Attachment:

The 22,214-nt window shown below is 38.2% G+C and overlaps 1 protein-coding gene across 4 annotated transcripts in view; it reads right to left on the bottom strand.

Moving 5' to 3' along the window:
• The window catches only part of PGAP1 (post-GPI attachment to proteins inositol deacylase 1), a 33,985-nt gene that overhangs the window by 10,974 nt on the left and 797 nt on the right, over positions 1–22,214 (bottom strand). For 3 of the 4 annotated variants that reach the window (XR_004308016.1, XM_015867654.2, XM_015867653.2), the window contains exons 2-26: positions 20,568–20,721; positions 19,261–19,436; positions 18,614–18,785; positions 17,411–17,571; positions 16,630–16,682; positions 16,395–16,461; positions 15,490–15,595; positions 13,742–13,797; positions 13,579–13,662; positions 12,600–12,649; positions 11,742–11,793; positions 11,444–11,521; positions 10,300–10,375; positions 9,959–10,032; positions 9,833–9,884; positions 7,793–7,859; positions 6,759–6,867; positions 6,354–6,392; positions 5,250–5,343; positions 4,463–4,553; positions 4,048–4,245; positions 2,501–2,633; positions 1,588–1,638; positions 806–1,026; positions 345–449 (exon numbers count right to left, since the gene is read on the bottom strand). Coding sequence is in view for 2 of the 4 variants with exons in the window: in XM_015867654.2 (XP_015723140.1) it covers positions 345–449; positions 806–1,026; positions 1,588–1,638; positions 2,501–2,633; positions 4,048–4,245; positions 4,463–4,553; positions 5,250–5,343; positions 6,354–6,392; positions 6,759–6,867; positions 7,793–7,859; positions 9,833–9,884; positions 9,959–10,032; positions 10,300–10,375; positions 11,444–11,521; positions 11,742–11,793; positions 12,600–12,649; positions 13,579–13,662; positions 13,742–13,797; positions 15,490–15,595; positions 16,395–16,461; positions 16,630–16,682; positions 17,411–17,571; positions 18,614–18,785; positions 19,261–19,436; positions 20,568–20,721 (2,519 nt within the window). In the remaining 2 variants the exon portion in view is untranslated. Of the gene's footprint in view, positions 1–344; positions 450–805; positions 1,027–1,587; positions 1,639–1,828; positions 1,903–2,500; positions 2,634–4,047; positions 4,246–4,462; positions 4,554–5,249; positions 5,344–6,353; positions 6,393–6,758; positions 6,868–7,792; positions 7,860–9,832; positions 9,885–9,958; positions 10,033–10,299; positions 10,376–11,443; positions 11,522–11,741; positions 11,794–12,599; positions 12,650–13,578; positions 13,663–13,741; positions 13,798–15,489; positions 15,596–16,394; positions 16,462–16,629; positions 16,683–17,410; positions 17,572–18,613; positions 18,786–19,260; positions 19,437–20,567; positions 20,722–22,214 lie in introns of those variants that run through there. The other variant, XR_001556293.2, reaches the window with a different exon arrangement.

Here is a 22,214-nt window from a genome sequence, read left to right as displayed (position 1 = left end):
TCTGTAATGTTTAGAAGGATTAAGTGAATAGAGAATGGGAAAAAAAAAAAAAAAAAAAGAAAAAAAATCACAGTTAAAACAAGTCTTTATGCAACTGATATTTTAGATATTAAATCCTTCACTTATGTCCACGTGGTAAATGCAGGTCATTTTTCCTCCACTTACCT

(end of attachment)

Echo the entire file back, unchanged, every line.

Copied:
The 22,214-nt window shown below is 38.2% G+C and overlaps 1 protein-coding gene across 4 annotated transcripts in view; it reads right to left on the bottom strand.

Moving 5' to 3' along the window:
• The window catches only part of PGAP1 (post-GPI attachment to proteins inositol deacylase 1), a 33,985-nt gene that overhangs the window by 10,974 nt on the left and 797 nt on the right, over positions 1–22,214 (bottom strand). For 3 of the 4 annotated variants that reach the window (XR_004308016.1, XM_015867654.2, XM_015867653.2), the window contains exons 2-26: positions 20,568–20,721; positions 19,261–19,436; positions 18,614–18,785; positions 17,411–17,571; positions 16,630–16,682; positions 16,395–16,461; positions 15,490–15,595; positions 13,742–13,797; positions 13,579–13,662; positions 12,600–12,649; positions 11,742–11,793; positions 11,444–11,521; positions 10,300–10,375; positions 9,959–10,032; positions 9,833–9,884; positions 7,793–7,859; positions 6,759–6,867; positions 6,354–6,392; positions 5,250–5,343; positions 4,463–4,553; positions 4,048–4,245; positions 2,501–2,633; positions 1,588–1,638; positions 806–1,026; positions 345–449 (exon numbers count right to left, since the gene is read on the bottom strand). Coding sequence is in view for 2 of the 4 variants with exons in the window: in XM_015867654.2 (XP_015723140.1) it covers positions 345–449; positions 806–1,026; positions 1,588–1,638; positions 2,501–2,633; positions 4,048–4,245; positions 4,463–4,553; positions 5,250–5,343; positions 6,354–6,392; positions 6,759–6,867; positions 7,793–7,859; positions 9,833–9,884; positions 9,959–10,032; positions 10,300–10,375; positions 11,444–11,521; positions 11,742–11,793; positions 12,600–12,649; positions 13,579–13,662; positions 13,742–13,797; positions 15,490–15,595; positions 16,395–16,461; positions 16,630–16,682; positions 17,411–17,571; positions 18,614–18,785; positions 19,261–19,436; positions 20,568–20,721 (2,519 nt within the window). In the remaining 2 variants the exon portion in view is untranslated. Of the gene's footprint in view, positions 1–344; positions 450–805; positions 1,027–1,587; positions 1,639–1,828; positions 1,903–2,500; positions 2,634–4,047; positions 4,246–4,462; positions 4,554–5,249; positions 5,344–6,353; positions 6,393–6,758; positions 6,868–7,792; positions 7,860–9,832; positions 9,885–9,958; positions 10,033–10,299; positions 10,376–11,443; positions 11,522–11,741; positions 11,794–12,599; positions 12,650–13,578; positions 13,663–13,741; positions 13,798–15,489; positions 15,596–16,394; positions 16,462–16,629; positions 16,683–17,410; positions 17,572–18,613; positions 18,786–19,260; positions 19,437–20,567; positions 20,722–22,214 lie in introns of those variants that run through there. The other variant, XR_001556293.2, reaches the window with a different exon arrangement.

Here is a 22,214-nt window from a genome sequence, read left to right as displayed (position 1 = left end):
TCTGTAATGTTTAGAAGGATTAAGTGAATAGAGAATGGGAAAAAAAAAAAAAAAAAAAGAAAAAAAATCACAGTTAAAACAAGTCTTTATGCAACTGATATTTTAGATATTAAATCCTTCACTTATGTCCACGTGGTAAATGCAGGTCATTTTTCCTCCACTTACCT